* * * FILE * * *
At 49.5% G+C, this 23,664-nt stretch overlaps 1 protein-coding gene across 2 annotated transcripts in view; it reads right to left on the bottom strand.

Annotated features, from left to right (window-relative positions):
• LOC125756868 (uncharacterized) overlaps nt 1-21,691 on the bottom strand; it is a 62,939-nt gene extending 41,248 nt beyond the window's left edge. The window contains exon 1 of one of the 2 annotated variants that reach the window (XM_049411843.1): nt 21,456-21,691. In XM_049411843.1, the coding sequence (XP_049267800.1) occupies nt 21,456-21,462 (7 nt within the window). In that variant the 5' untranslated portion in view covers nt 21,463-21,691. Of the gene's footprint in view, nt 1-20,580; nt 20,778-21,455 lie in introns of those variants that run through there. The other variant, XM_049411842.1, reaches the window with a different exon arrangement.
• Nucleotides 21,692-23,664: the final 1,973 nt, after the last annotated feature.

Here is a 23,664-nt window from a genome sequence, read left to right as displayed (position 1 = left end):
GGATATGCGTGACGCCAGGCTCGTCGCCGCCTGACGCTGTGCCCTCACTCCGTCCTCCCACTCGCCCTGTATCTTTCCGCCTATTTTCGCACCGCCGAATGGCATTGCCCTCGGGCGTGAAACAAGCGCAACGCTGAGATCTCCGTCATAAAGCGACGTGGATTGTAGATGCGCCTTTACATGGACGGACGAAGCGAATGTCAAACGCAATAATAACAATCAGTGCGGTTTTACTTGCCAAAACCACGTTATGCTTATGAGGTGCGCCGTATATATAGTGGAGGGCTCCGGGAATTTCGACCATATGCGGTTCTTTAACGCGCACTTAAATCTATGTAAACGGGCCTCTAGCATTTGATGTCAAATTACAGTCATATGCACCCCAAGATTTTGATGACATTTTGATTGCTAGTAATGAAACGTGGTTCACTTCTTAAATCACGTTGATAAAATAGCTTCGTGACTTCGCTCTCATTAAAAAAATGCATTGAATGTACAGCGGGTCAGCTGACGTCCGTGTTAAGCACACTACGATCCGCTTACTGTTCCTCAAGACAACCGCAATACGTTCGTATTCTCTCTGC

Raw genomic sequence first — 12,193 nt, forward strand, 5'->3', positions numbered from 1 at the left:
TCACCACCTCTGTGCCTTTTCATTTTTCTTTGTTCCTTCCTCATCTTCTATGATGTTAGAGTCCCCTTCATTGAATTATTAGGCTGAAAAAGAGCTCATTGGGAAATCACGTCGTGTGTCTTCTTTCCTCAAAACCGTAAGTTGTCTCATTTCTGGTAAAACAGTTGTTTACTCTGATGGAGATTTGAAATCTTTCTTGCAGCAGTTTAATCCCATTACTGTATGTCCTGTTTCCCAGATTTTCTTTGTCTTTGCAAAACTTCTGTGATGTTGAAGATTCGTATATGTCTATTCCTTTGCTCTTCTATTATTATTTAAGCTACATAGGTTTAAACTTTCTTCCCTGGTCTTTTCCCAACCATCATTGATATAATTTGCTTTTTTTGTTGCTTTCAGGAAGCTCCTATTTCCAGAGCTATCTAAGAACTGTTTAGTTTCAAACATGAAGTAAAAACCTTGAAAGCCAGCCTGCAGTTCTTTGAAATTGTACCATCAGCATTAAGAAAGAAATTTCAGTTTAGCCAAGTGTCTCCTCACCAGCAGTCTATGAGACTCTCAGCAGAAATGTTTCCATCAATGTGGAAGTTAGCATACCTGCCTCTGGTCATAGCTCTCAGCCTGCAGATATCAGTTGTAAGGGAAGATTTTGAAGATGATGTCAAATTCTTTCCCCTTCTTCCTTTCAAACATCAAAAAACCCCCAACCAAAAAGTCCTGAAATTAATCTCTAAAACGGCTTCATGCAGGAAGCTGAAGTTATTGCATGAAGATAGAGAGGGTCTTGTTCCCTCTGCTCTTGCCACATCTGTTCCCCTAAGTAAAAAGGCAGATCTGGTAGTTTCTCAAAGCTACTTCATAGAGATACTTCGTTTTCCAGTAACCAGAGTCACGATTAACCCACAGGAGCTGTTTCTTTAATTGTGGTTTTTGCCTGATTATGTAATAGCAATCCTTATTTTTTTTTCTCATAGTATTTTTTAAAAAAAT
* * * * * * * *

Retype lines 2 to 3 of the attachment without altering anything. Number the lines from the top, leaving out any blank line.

Annotated features, from left to right (window-relative positions):
• LOC125756868 (uncharacterized) overlaps nt 1-21,691 on the bottom strand; it is a 62,939-nt gene extending 41,248 nt beyond the window's left edge. The window contains exon 1 of one of the 2 annotated variants that reach the window (XM_049411843.1): nt 21,456-21,691. In XM_049411843.1, the coding sequence (XP_049267800.1) occupies nt 21,456-21,462 (7 nt within the window). In that variant the 5' untranslated portion in view covers nt 21,463-21,691. Of the gene's footprint in view, nt 1-20,580; nt 20,778-21,455 lie in introns of those variants that run through there. The other variant, XM_049411842.1, reaches the window with a different exon arrangement.